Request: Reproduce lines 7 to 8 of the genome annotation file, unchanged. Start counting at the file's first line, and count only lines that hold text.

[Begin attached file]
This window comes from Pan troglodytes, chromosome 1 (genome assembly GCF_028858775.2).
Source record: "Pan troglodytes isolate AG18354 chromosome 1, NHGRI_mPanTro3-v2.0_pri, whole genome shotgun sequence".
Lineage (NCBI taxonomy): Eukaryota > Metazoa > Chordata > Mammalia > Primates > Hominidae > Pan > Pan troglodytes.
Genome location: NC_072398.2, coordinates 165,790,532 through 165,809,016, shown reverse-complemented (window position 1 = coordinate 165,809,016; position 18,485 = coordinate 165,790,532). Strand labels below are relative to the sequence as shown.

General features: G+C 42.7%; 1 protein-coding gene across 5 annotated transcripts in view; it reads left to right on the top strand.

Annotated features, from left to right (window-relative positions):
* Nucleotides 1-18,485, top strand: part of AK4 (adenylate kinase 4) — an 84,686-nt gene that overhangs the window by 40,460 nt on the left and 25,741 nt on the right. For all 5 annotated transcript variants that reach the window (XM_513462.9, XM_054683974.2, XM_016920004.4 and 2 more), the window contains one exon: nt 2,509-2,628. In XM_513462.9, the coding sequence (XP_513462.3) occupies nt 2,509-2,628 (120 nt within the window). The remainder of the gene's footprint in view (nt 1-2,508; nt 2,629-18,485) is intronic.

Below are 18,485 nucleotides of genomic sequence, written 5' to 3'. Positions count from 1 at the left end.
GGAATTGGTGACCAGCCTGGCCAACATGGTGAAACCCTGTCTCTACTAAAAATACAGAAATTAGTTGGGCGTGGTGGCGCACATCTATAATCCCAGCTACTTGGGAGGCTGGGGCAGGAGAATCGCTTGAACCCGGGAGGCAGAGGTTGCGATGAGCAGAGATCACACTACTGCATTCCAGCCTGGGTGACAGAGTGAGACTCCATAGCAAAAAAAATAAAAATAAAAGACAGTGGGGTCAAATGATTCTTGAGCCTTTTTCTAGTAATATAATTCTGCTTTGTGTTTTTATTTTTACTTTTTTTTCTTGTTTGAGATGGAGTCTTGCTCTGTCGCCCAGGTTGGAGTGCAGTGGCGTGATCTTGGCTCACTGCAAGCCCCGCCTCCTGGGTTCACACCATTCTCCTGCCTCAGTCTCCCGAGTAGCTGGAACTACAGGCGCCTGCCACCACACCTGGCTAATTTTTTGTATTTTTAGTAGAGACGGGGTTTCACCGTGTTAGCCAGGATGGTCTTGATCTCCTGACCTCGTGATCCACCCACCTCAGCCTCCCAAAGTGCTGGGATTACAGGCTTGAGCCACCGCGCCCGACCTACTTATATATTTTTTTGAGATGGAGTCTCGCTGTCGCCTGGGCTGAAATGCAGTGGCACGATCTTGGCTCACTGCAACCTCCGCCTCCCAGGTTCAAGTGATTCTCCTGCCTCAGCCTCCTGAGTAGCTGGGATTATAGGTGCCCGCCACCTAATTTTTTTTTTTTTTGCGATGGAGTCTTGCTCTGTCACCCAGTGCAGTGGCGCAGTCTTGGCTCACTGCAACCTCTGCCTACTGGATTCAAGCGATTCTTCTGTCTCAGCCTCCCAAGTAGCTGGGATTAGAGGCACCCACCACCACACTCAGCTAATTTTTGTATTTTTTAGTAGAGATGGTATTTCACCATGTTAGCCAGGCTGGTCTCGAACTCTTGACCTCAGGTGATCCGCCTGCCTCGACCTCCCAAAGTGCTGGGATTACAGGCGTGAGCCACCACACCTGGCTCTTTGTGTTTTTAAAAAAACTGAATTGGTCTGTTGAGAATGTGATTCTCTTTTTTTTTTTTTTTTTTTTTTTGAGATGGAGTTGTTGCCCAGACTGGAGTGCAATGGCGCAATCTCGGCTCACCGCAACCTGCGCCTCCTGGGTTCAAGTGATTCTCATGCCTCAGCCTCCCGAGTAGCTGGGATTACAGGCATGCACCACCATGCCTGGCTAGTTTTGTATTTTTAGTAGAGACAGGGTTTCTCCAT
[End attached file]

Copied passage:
* Nucleotides 1-18,485, top strand: part of AK4 (adenylate kinase 4) — an 84,686-nt gene that overhangs the window by 40,460 nt on the left and 25,741 nt on the right. For all 5 annotated transcript variants that reach the window (XM_513462.9, XM_054683974.2, XM_016920004.4 and 2 more), the window contains one exon: nt 2,509-2,628. In XM_513462.9, the coding sequence (XP_513462.3) occupies nt 2,509-2,628 (120 nt within the window). The remainder of the gene's footprint in view (nt 1-2,508; nt 2,629-18,485) is intronic.

Below are 18,485 nucleotides of genomic sequence, written 5' to 3'. Positions count from 1 at the left end.